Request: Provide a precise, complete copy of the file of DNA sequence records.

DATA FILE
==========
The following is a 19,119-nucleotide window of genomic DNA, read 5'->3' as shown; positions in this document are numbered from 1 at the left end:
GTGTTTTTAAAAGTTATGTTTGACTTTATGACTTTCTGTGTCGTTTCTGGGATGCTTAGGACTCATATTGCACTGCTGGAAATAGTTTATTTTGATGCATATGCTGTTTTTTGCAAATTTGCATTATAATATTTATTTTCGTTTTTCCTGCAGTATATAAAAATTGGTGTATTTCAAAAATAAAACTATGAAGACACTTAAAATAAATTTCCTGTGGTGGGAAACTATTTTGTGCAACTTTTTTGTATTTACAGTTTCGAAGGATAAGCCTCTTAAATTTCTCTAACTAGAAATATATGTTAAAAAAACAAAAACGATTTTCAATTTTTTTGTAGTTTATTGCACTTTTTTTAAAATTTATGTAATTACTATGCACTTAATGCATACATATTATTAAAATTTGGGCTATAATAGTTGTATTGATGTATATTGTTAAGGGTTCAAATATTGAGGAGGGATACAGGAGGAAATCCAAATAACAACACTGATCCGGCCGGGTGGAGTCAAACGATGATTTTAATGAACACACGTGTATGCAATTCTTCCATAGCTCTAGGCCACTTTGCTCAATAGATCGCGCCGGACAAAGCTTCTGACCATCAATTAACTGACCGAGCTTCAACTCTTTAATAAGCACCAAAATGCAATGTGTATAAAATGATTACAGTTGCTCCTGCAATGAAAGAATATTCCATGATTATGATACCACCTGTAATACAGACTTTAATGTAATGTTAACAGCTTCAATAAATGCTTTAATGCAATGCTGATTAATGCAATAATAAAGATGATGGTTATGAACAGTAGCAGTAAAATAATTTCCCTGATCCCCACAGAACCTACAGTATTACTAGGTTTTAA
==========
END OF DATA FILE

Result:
The following is a 19,119-nucleotide window of genomic DNA, read 5'->3' as shown; positions in this document are numbered from 1 at the left end:
GTGTTTTTAAAAGTTATGTTTGACTTTATGACTTTCTGTGTCGTTTCTGGGATGCTTAGGACTCATATTGCACTGCTGGAAATAGTTTATTTTGATGCATATGCTGTTTTTTGCAAATTTGCATTATAATATTTATTTTCGTTTTTCCTGCAGTATATAAAAATTGGTGTATTTCAAAAATAAAACTATGAAGACACTTAAAATAAATTTCCTGTGGTGGGAAACTATTTTGTGCAACTTTTTTGTATTTACAGTTTCGAAGGATAAGCCTCTTAAATTTCTCTAACTAGAAATATATGTTAAAAAAACAAAAACGATTTTCAATTTTTTTGTAGTTTATTGCACTTTTTTTAAAATTTATGTAATTACTATGCACTTAATGCATACATATTATTAAAATTTGGGCTATAATAGTTGTATTGATGTATATTGTTAAGGGTTCAAATATTGAGGAGGGATACAGGAGGAAATCCAAATAACAACACTGATCCGGCCGGGTGGAGTCAAACGATGATTTTAATGAACACACGTGTATGCAATTCTTCCATAGCTCTAGGCCACTTTGCTCAATAGATCGCGCCGGACAAAGCTTCTGACCATCAATTAACTGACCGAGCTTCAACTCTTTAATAAGCACCAAAATGCAATGTGTATAAAATGATTACAGTTGCTCCTGCAATGAAAGAATATTCCATGATTATGATACCACCTGTAATACAGACTTTAATGTAATGTTAACAGCTTCAATAAATGCTTTAATGCAATGCTGATTAATGCAATAATAAAGATGATGGTTATGAACAGTAGCAGTAAAATAATTTCCCTGATCCCCACAGAACCTACAGTATTACTAGGTTTTAA